Veteran (베테랑) – ★★★★☆

Veteran (베테랑)

Veteran (베테랑)

After a three month sting operation involving stolen cars, tough detective Seo Do-cheol (Hwang Jeong-min (황정민) and his team, headed by Team Leader Oh (Oh Dal-soo (오달수), congratulate themselves and prepare for the inevitable promotion their work has wrought. Yet the celebration is cut short when Do-cheol’s truck driver friend Bae (Jeong Woong-in (정웅인) is critically hurt while protesting for unpaid wages, with all evidence pointing to rich, spoilt conglomerate owner’s son, Jo Tae-oh (Yoo Ah-in (유아인). While Jo’s aide Choi Sang-moo (Yoo Hae-jin (유해진) attempts to use money and influence to have the case closed, Do-cheol is relentless in his pursuit for Jo’s incarceration.

No-nonsense detective Do-cheol finds himself in hot water during a car theft sting

No-nonsense detective Do-cheol finds himself in hot water during a car theft sting

Brilliantly entertaining, wonderfully inventive, and featuring a gripping politically-charged story alongside bone-crunching stunts, director Ryoo Seung-wan’s Veteran is easily the most exciting slice of Korean cinema in 2015 so far. In what has been a particularly poor year for the industry, Veteran offers a badly needed revitalising breath of fresh air as well as marking director Ryoo’s most accomplished work to date.

Veteran begins in incredibly strong fashion as Do-cheol and his team take down an international car smuggling ring, with the quips flying almost as fast as the punches. It’s a fantastically thrilling introduction to director Ryoo’s distinct stylisation as well as the quirky characters on the investigative team, as the film excels with brilliant tongue-in-cheek humour mixed with frenetic stunts to hugely entertaining effect. For action aficionados Veteran also manages to include comedic riffs on other examples of the genre, notably Transporter 2‘s garage sequence, to raise self-referential laughs. It all makes for one of the most high-octane adrenaline-pumping openings in recent memory and is an absolute riot.

After kicking off so impressively, Veteran‘s pacing dramatically changes gears in order to lay the foundations for the central narrative. It’s a jarring alteration yet also a necessary one, as helmer/scribe Ryoo takes his time to incorporate new conflicts and antagonists, building the politically-charged threats posed to palpable levels. It’s an effective technique that demands investment while allowing the film to roar to life through exciting set-pieces, culminating in an explosive pulse-pounding crescendo that will have audiences gasping, wincing and laughing in equal measure.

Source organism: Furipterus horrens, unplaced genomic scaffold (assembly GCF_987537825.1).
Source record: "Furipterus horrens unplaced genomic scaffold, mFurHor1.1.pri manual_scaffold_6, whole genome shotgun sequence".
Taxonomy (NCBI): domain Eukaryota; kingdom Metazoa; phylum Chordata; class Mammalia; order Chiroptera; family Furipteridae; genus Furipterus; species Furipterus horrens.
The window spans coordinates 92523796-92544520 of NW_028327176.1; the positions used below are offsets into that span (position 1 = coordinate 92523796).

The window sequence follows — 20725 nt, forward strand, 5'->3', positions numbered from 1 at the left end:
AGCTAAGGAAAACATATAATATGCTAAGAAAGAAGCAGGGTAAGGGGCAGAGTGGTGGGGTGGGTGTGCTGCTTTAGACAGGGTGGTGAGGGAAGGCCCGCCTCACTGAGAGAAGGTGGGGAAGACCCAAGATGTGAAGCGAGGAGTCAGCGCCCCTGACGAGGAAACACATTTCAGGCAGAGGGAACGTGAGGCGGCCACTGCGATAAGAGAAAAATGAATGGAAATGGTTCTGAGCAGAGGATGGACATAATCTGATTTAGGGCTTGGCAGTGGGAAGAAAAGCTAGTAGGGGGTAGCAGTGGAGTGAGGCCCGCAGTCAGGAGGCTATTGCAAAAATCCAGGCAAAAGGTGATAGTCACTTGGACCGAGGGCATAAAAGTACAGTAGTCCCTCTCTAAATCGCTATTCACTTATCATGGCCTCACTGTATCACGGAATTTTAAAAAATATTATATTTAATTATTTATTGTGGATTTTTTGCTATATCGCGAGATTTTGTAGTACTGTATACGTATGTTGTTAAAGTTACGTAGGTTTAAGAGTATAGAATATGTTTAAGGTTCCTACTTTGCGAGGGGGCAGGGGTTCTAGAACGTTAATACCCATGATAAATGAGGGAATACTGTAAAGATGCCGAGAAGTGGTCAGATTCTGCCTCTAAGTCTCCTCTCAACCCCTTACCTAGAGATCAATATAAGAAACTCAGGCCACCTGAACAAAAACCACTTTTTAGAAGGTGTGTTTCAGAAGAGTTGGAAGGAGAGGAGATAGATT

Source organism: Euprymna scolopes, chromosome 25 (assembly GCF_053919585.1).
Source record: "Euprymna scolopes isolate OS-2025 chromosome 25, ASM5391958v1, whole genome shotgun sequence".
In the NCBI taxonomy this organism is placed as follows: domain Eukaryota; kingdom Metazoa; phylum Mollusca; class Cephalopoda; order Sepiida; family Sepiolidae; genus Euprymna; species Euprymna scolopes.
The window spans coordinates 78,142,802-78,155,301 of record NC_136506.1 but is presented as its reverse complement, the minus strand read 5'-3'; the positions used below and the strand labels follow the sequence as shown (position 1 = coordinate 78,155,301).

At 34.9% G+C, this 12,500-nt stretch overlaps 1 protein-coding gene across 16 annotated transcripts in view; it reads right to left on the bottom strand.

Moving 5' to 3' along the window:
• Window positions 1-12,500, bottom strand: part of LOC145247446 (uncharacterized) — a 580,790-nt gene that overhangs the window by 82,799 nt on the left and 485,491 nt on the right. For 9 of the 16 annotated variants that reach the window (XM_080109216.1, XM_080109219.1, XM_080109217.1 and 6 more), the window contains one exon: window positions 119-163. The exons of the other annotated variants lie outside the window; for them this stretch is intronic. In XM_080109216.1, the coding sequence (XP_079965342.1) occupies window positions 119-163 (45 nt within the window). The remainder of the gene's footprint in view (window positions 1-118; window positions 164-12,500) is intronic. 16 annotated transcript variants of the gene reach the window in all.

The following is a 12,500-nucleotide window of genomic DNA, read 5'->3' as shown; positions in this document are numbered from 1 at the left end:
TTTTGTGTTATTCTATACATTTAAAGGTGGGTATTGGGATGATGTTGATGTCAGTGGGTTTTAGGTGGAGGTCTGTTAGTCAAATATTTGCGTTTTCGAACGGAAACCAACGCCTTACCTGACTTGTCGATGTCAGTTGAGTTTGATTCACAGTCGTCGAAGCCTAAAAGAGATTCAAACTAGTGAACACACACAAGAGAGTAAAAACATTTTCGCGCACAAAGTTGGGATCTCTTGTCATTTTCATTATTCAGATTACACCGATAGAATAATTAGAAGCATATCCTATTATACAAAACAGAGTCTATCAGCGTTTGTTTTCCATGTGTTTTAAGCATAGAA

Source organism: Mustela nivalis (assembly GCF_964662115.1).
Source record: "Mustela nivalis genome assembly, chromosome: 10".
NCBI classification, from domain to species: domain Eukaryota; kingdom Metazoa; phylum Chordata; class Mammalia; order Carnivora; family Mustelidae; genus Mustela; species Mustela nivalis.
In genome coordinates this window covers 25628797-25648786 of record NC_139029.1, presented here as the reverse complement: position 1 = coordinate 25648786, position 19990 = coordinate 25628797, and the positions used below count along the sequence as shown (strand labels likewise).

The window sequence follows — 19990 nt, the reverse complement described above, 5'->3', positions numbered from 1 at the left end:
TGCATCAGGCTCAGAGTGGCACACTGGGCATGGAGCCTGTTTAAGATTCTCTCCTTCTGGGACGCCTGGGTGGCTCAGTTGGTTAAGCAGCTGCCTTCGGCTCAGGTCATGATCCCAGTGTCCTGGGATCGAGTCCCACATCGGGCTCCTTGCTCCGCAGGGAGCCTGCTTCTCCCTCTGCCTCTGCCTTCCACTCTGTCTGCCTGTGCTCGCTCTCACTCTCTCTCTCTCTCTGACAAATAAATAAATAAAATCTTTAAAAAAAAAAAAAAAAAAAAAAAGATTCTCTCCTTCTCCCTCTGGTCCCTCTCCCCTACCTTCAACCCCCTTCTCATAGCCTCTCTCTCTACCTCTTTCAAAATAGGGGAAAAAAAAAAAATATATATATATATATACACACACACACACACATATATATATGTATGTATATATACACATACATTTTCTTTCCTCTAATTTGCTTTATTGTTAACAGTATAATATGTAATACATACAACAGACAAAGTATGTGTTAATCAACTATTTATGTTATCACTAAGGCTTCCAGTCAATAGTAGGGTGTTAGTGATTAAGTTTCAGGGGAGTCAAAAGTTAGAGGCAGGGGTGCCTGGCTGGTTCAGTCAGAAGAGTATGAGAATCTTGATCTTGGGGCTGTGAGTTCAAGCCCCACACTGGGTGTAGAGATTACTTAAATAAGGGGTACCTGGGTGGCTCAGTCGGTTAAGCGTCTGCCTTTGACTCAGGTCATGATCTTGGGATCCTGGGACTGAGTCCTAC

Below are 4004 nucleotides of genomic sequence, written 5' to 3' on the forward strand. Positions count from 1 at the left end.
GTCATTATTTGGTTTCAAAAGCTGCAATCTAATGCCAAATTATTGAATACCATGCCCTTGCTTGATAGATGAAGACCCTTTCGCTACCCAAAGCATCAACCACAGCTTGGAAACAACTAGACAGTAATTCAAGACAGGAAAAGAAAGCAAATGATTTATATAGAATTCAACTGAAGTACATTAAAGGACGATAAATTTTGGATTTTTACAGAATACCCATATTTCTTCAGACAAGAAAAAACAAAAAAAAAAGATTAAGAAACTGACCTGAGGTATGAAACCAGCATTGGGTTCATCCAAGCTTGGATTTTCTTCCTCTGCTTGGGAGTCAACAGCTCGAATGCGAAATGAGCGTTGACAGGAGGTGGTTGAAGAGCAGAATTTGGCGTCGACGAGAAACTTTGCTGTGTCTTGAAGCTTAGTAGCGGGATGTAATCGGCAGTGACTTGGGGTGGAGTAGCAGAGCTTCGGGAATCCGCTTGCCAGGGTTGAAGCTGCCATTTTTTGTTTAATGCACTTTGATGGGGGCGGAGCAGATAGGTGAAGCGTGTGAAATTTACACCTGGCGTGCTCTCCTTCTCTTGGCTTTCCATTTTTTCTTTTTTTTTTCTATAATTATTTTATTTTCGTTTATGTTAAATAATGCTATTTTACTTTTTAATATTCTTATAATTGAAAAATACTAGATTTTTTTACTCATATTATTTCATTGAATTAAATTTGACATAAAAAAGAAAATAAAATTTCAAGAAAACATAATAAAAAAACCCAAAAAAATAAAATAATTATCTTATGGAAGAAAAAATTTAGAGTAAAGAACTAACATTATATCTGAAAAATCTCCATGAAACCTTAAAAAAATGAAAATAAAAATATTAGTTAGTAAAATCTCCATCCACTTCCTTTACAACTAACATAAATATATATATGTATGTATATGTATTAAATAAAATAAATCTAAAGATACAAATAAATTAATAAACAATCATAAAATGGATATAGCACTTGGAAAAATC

Jo Tae-oh, the young heir to a conglomerate, wields power and influence

Jo Tae-oh, the young heir to a conglomerate, wields power and influence

Veteran never forsakes the story for action, with the engaging narrative consistently touching upon highly politically sensitive issues within contemporary Korean culture. News media in the peninsula has for years reported on the spoilt and selfish behaviour displayed by chaebol (conglomerate) CEO’s children – the most recent of which was the infamous ‘nut rage’ incident – and Veteran picks up such themes brilliantly by exploring how such figures employ their power, finances and influence to avoid legalities. Bolstered by a basis in modern society, it’s great material for the genre, providing villainous personal and corporations and some compelling twists and turns, whilst also granting a sense of catharsis for the general public.

While corruption informs the impetus of the story, Veteran is also at its core a tale of two men in bitter conflict, and it’s hard to imagine any two actors other than Hwang Jung-min and Yo Ah-in fulfilling the roles so emphatically. Hwang Jung-min in particular is clearly having an absolute ball as detective Do-cheol, bringing incredible humour and charisma to the role so that even when he is being stubborn and downright dirty, he is nothing less than engrossing. Yoo Ah-in meanwhile is in absolute top form as the vile Jo Tae-oh, with his performance earning considerable praise. The characterisation is a tad excessive yet Yoo Ah-in commits so confidently that he’s an absolute joy to hate. Legendary supporting actor Oh Dal-so gets some of the film’s best laughs, while it’s great to see Yoo Hae-jin, who’s often typecast in comedic roles, stretched into new terrain.

Although an enormously entertaining film, Veteran is not without problems. Writer/director Ryoo still seems to have difficulty writing three-dimensional female characters, constructing them either as nagging bitches or wholesome victims. Miss Bong, wonderfully portrayed by Jang Yoon-ju, is somewhat of an exception and a welcome kick-ass heroine but tends to provide punchlines rather than development.

That aside, Veteran is easily the best slice of popcorn cinema this year and a joyous thrill ride from start to finish.

Do-cheol chases his adversary in a thrilling finale through the streets of Seoul

Do-cheol chases his adversary in a thrilling finale through the streets of Seoul

Verdict:

Veteran is a revitalising, pulse-pounding action/thriller from director Ryoo Seung-wan. Examining the corruption in chaebols has never been so cathartic as the film is consistently entertaining, wonderfully inventive and featuring some truly exciting and hilarious stunts that has audiences gasping, wincing and laughing in equal measure. Easily the best slice of popcorn cinema in 2015.

★★★★☆

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The Satellite Girl and Milk Cow (우리별 일호와 얼룩소) – ★★★☆☆